Much of our industry’s economic analysis is based on data from USDA or farm management associations, such as Farm Business Farm Management (FBFM) in Illinois. While this data is diligently collected, it could offer a misleading picture.
USDA data usability is diluted by political definitions of seemingly obvious terms like "farm" or "rural." FBFM data is not, in my opinion, statistically robust for the entire farm population. However, they are the best we have, which we use to justify unwarranted conclusions. To be representative would require random sampling of the farmer population. FBFM cooperators are self-selected. This is similar to Internet polls, which are derived only from people who use the Internet and like to answer polls.
Another fault is what economists call survivorship bias. Basically, it’s the failure to include information from farms that fail along with those that succeed. The problem is similar to scientists combatting disease without the ability to perform autopsies.
Farmers intuitively sense this blind spot. Consider the intensity with which we pored over the Stamp and Rosentreter case studies covered here in Top Producer. Often, we searched for moral failings to account for the flameout, but many of us came away with mixed emotions.
Without examining the failures, we don’t know how they are different from the winners. In fact, we often find that those who fail are more like winners than we expect.
When a farm business ends, its data is no longer collected. Like mutual funds, where this problem first arose, immediately dropping failed operations makes the industry appear more prosperous on average. If we examined those farms up until that point, what would we find? This question is seldom asked because gathering that kind of data is harder than simply parsing the year-end results.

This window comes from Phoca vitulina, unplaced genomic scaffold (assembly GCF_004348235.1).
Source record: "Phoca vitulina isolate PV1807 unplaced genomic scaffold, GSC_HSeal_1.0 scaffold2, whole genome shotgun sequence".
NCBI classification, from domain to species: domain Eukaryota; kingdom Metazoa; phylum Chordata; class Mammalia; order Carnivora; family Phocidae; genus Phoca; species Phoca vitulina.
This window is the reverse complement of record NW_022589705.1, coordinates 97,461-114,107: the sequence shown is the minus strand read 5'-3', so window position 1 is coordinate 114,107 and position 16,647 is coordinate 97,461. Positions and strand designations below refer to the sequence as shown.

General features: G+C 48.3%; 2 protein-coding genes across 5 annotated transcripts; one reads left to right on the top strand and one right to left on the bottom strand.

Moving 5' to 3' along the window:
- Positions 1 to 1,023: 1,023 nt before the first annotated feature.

Investors have come to realize that survivorship bias inflates the results, just like when the "slow" students are absent on test day. Similarly, there are holes in our understanding of what makes a farm successful.
As financier Nassim Taleb explains in his best seller, "Fooled by Randomness," we mistake chance results for business practice far too often. Our pages of advice consistently feature talented and resourceful farmers. But such attributes will not guarantee good results. My own chilling experience is that many who have left the scene were better farmers than me.
The Lucky Survive. I’m not saying the spreadsheets are wrong and the advice useless. However, both academia and the media give too little credit to random good fortune. Moreover, our industry might be more prone to this bias than others.
Take out a plat book and try to recall who used to farm where and why they aren’t anymore. In my township, the implications of such an analysis are unnerving: have wealthy, cooperative, long-lived landlords; avoid serious family illnesses; have sons; stay married; choose generous siblings (better yet, no siblings); marry inside the community and avoid weather extremes. In short, be lucky.
It doesn’t stop there. Studies of nonsurvivors have shown unlucky people tend to be narrowly focused and more anxious, thinking success is more common than it is. Seemingly lucky people look for advice on what not to do by studying failures, instead of copying successful models.
The story is told of World War II aeronautical engineers who concluded from bullet holes on main bodies of returning aircraft that those areas needed to be beefed up. Then it occurred to them that these were surviving aircraft, and the holes meant those areas could take a hit. It was the other areas that needed more protection. Not seeing the casualty aircraft made that realization less intuitive.
- February 2014